“Listen, little girl, you don’t know nothing ’bout the Candy Man — he’ll have you crawling on all fours and howling like a dog!”
Genres, Themes, Actors, and Directors:
Since I’ve neither read the novel nor seen the previous film, I can’t make any comparisons; on its own, however, Richardson’s version (scripted by Ruth Ford and James Poe) seems to suffer from the same fate befalling so many cinematic translations of literary works — namely, an egregious lapse in motivational logic. The crux of the narrative — Temple’s radical change of heart, post-rape — simply doesn’t ring true, and no time is spent trying to explain it. As noted in the New York Times original review, this transformation “makes for purple melodrama but not much psychological sense”.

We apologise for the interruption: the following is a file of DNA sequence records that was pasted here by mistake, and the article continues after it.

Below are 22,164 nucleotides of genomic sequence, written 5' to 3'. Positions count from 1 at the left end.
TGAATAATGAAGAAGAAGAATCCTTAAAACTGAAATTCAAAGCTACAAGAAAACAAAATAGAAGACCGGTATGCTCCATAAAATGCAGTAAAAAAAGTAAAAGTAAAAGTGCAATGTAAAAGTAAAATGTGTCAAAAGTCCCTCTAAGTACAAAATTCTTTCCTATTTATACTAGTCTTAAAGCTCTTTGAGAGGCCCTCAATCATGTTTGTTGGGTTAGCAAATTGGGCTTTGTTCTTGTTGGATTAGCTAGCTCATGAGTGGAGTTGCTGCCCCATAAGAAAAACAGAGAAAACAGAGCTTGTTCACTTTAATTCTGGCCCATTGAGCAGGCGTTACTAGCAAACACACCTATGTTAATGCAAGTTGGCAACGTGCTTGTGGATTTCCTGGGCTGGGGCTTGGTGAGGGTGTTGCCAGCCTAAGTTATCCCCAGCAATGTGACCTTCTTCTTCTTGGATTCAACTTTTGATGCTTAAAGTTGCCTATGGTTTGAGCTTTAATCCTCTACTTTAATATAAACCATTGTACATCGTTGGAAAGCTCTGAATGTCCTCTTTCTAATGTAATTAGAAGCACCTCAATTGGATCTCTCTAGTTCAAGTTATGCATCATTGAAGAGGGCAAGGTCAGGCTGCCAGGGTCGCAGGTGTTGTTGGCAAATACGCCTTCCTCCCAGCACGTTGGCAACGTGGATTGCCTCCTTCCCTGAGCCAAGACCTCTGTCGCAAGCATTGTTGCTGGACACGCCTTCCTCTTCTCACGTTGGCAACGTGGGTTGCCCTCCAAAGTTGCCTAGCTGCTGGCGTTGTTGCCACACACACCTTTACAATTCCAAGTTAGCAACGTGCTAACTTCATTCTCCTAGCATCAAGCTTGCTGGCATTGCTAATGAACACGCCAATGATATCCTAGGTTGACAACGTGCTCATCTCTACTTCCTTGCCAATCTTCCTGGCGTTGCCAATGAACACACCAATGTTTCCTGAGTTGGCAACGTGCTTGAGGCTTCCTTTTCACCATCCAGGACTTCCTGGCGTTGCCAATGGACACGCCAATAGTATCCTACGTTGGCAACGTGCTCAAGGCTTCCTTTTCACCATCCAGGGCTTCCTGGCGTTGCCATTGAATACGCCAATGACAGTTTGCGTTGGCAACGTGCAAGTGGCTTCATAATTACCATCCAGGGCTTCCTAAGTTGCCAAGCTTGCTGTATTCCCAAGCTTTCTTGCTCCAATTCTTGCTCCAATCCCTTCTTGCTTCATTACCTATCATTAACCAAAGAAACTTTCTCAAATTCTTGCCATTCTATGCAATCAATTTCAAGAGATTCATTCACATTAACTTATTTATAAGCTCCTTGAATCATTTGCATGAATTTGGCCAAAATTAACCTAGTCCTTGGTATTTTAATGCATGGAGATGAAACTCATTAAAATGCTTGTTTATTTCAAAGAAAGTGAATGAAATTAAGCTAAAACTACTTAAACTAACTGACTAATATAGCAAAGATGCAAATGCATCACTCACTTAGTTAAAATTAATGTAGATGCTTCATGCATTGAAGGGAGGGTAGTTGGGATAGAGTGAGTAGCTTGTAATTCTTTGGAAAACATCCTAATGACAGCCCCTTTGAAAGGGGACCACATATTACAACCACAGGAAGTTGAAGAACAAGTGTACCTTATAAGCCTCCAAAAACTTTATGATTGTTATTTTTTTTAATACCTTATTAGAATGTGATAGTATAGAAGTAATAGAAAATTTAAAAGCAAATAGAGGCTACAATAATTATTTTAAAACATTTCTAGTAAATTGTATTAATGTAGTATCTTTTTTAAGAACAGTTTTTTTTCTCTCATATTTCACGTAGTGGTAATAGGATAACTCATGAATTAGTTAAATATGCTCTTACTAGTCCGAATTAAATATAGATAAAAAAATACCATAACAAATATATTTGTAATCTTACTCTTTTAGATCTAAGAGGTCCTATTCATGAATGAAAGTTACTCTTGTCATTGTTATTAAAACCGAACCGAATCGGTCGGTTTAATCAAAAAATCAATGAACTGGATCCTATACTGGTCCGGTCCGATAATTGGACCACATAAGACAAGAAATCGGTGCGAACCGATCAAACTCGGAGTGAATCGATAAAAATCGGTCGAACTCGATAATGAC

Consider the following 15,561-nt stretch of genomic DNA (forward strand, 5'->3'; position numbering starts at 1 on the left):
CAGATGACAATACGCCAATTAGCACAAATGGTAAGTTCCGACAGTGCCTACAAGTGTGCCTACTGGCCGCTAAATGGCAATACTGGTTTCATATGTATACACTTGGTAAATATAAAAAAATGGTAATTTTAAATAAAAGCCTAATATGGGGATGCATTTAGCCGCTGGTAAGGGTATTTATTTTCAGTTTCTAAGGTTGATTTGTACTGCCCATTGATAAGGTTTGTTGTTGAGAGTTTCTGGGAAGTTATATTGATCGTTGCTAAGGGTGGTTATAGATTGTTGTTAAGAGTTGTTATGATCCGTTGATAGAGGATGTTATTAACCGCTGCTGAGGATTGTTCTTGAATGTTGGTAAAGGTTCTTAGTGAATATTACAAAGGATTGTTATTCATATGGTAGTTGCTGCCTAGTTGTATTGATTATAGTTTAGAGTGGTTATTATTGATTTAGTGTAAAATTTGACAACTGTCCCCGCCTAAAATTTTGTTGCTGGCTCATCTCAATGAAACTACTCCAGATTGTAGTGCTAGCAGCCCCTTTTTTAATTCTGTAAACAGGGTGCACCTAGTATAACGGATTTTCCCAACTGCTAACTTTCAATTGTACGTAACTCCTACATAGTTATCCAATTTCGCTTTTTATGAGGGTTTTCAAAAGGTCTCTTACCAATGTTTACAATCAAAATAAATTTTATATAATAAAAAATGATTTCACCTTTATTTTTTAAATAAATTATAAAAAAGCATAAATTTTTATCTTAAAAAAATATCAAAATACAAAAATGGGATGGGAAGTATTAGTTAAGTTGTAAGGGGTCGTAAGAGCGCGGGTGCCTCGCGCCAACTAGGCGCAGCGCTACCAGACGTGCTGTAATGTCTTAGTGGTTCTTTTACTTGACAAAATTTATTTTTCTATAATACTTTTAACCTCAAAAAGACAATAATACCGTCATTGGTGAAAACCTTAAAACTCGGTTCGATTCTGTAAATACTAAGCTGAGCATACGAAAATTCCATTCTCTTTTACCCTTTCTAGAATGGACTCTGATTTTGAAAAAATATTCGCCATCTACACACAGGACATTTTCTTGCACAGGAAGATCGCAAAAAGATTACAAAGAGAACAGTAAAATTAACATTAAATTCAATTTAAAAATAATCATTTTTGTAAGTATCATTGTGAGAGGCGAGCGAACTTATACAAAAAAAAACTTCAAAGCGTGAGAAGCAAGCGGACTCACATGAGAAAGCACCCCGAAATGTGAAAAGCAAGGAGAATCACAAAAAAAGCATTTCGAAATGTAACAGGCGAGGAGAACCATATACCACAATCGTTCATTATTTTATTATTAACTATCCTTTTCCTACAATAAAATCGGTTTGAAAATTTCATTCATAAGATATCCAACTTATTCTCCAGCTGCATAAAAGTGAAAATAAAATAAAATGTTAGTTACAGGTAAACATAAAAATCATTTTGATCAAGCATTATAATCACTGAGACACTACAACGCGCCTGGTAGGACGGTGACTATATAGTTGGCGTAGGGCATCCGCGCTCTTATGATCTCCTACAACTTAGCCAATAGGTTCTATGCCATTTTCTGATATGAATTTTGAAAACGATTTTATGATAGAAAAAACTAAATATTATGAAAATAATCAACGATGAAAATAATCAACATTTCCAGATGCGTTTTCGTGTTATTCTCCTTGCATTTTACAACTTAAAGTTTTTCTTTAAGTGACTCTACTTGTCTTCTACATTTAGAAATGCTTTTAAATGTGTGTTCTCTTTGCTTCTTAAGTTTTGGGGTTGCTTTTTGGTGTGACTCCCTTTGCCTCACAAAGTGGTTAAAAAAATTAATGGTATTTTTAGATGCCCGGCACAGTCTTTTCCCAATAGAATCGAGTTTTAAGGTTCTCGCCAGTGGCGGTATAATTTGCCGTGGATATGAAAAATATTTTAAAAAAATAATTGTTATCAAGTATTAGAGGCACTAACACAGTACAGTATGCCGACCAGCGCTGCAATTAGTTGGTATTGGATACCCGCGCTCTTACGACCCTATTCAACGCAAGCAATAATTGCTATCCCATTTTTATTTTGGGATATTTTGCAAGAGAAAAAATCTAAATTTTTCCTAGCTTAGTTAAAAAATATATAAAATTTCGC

This is too bad, given that beautiful Lee Remick turns in a sympathetic performance in the lead role — it’s not her fault that her character is so poorly written.
Also effective is blues singer Odetta in a pivotal role as the woman who first tries to warn Temple against the bootlegger (renamed Candy); one wishes she’d been given more screen time.
Yves Montand as Candy gives the worst performance in the film — he seems to be walking through his scenes, and is badly cast.
Once again, however, we know so little about his character that it’s hard to get a sense of what makes him tick. By the end of the film, we feel like we’ve only been given a glimpse of a much bigger, potentially intriguing world.
Redeeming Qualities and Moments: